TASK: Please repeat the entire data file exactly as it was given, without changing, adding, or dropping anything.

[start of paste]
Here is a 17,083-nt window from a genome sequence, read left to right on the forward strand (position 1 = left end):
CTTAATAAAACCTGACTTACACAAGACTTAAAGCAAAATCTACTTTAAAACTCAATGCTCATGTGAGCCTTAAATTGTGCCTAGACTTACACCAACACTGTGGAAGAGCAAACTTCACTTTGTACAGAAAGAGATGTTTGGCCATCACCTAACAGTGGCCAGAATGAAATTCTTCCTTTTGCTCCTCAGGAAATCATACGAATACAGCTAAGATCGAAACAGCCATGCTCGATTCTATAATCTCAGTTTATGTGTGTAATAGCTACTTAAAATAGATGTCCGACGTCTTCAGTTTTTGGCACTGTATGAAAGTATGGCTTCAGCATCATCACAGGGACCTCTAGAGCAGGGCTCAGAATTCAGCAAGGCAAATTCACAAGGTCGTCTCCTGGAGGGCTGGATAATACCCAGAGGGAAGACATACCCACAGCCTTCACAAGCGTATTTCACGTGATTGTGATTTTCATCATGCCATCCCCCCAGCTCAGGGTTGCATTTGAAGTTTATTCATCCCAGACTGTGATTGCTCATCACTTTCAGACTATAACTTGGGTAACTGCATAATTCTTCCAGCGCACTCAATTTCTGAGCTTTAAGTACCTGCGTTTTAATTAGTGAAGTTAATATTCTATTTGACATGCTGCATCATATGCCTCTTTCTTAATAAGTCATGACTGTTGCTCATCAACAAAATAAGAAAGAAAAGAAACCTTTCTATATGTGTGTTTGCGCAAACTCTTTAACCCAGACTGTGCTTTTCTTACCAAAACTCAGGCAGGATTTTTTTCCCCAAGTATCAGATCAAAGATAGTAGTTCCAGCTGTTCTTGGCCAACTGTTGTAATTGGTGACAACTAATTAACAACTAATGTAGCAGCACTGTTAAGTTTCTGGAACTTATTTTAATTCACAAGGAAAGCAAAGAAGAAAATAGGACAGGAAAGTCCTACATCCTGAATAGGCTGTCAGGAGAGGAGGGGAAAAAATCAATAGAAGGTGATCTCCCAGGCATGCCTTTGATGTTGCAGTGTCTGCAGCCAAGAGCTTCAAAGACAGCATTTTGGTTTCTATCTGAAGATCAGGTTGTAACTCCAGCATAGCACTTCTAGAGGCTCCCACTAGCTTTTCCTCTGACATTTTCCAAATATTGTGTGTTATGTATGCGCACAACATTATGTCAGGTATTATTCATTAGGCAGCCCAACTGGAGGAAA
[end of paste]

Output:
Here is a 17,083-nt window from a genome sequence, read left to right on the forward strand (position 1 = left end):
CTTAATAAAACCTGACTTACACAAGACTTAAAGCAAAATCTACTTTAAAACTCAATGCTCATGTGAGCCTTAAATTGTGCCTAGACTTACACCAACACTGTGGAAGAGCAAACTTCACTTTGTACAGAAAGAGATGTTTGGCCATCACCTAACAGTGGCCAGAATGAAATTCTTCCTTTTGCTCCTCAGGAAATCATACGAATACAGCTAAGATCGAAACAGCCATGCTCGATTCTATAATCTCAGTTTATGTGTGTAATAGCTACTTAAAATAGATGTCCGACGTCTTCAGTTTTTGGCACTGTATGAAAGTATGGCTTCAGCATCATCACAGGGACCTCTAGAGCAGGGCTCAGAATTCAGCAAGGCAAATTCACAAGGTCGTCTCCTGGAGGGCTGGATAATACCCAGAGGGAAGACATACCCACAGCCTTCACAAGCGTATTTCACGTGATTGTGATTTTCATCATGCCATCCCCCCAGCTCAGGGTTGCATTTGAAGTTTATTCATCCCAGACTGTGATTGCTCATCACTTTCAGACTATAACTTGGGTAACTGCATAATTCTTCCAGCGCACTCAATTTCTGAGCTTTAAGTACCTGCGTTTTAATTAGTGAAGTTAATATTCTATTTGACATGCTGCATCATATGCCTCTTTCTTAATAAGTCATGACTGTTGCTCATCAACAAAATAAGAAAGAAAAGAAACCTTTCTATATGTGTGTTTGCGCAAACTCTTTAACCCAGACTGTGCTTTTCTTACCAAAACTCAGGCAGGATTTTTTTCCCCAAGTATCAGATCAAAGATAGTAGTTCCAGCTGTTCTTGGCCAACTGTTGTAATTGGTGACAACTAATTAACAACTAATGTAGCAGCACTGTTAAGTTTCTGGAACTTATTTTAATTCACAAGGAAAGCAAAGAAGAAAATAGGACAGGAAAGTCCTACATCCTGAATAGGCTGTCAGGAGAGGAGGGGAAAAAATCAATAGAAGGTGATCTCCCAGGCATGCCTTTGATGTTGCAGTGTCTGCAGCCAAGAGCTTCAAAGACAGCATTTTGGTTTCTATCTGAAGATCAGGTTGTAACTCCAGCATAGCACTTCTAGAGGCTCCCACTAGCTTTTCCTCTGACATTTTCCAAATATTGTGTGTTATGTATGCGCACAACATTATGTCAGGTATTATTCATTAGGCAGCCCAACTGGAGGAAA